By Tim Hjersted
Oct 19, 2008
Today former Secretary of State and Republican Colin Powell endorsed Barack Obama for President of the United States. It was a stunning blow to the McCain campaign, and a repudiation of the failed politics and ideology of a Republican Party that has fundamentally lost its way. But, ultimately, Powell's endorsement of Obama was not the big news story of the day.
As Jason Linkins writes on the Huffington Post
, "As it turns out, the most important thing endorsed by Colin Powell today was an America that's worth leading and worth fighting for, an America that encapsulates the idea of what some might call a "more perfect union."
One of the most powerful moments of this 7 minute clip came when Powell discussed the inherent prejudice that has been spread by falsely accusing Obama of being a Muslim. Firstly, he is not, but secondly, what if he was?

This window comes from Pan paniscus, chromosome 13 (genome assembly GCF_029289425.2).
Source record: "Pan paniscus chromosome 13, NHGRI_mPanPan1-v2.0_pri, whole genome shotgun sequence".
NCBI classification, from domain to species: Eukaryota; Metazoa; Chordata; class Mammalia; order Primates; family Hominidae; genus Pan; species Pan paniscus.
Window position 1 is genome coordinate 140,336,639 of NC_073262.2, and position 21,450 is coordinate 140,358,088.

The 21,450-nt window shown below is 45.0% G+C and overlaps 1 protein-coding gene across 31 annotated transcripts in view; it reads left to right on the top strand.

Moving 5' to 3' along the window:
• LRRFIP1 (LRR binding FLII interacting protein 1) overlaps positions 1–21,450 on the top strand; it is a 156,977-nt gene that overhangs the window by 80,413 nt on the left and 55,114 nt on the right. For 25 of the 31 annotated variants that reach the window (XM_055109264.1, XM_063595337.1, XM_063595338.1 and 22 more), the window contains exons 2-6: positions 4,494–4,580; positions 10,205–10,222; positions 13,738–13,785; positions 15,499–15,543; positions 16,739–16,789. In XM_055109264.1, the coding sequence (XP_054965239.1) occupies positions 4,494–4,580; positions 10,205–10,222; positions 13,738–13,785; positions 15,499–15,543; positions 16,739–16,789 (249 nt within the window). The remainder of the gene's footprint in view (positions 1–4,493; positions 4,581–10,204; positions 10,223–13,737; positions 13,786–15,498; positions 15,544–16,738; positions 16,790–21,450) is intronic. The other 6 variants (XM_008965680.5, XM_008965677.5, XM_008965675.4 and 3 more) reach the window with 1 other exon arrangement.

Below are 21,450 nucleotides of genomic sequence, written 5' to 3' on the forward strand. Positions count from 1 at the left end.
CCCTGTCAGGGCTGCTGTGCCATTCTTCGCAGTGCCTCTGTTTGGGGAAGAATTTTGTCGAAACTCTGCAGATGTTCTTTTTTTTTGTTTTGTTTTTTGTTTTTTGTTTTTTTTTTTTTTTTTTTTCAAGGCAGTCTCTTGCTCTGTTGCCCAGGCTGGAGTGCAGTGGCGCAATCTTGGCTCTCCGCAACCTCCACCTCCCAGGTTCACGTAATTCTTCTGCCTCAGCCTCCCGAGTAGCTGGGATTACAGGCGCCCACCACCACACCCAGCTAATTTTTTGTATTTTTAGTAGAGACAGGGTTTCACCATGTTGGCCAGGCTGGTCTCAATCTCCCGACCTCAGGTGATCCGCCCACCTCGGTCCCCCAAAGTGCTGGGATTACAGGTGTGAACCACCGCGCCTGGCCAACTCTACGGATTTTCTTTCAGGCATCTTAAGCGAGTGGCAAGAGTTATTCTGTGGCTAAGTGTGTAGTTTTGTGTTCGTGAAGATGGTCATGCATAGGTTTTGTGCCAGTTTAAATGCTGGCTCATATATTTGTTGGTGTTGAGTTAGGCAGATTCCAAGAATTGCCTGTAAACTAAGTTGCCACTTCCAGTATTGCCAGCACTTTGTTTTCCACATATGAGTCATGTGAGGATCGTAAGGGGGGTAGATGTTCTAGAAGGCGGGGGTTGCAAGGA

As Powell says on Meet The Press: "Is there something wrong with being a Muslim in this country? The answer is no. That's not America. Is there something wrong with a seven-year-old Muslim-American kid believing he or she could be president? Yet I have heard senior members of my own party drop the suggestion that he is a Muslim and might have an association with terrorists. This is not the way we should be doing it in America.
I feel particularly strong about this because of a picture I saw in a magazine. It was a photo essay about troops who were serving in Iraq and Afghanistan. And one picture at the tail end of this photo essay, was of a mother at Arlington Cemetery and she had her head on the headstone of her son's grave. And as the picture focused in, you could see the writing on the headstone, and it gave his awards - Purple Heart, Bronze Star - showed that he died in Iraq, gave his date of birth, date of death, he was 20 years old. And then at the very top of the head stone, it didn't have a Christian cross. It didn't have a Star of David. It has a crescent and star of the Islamic faith.
And his name was Kareem Rashad Sultan Khan. And he was an American. He was born in New Jersey. He was fourteen years old at the time of 9/11, and he waited until he could serve his country and he gave his life."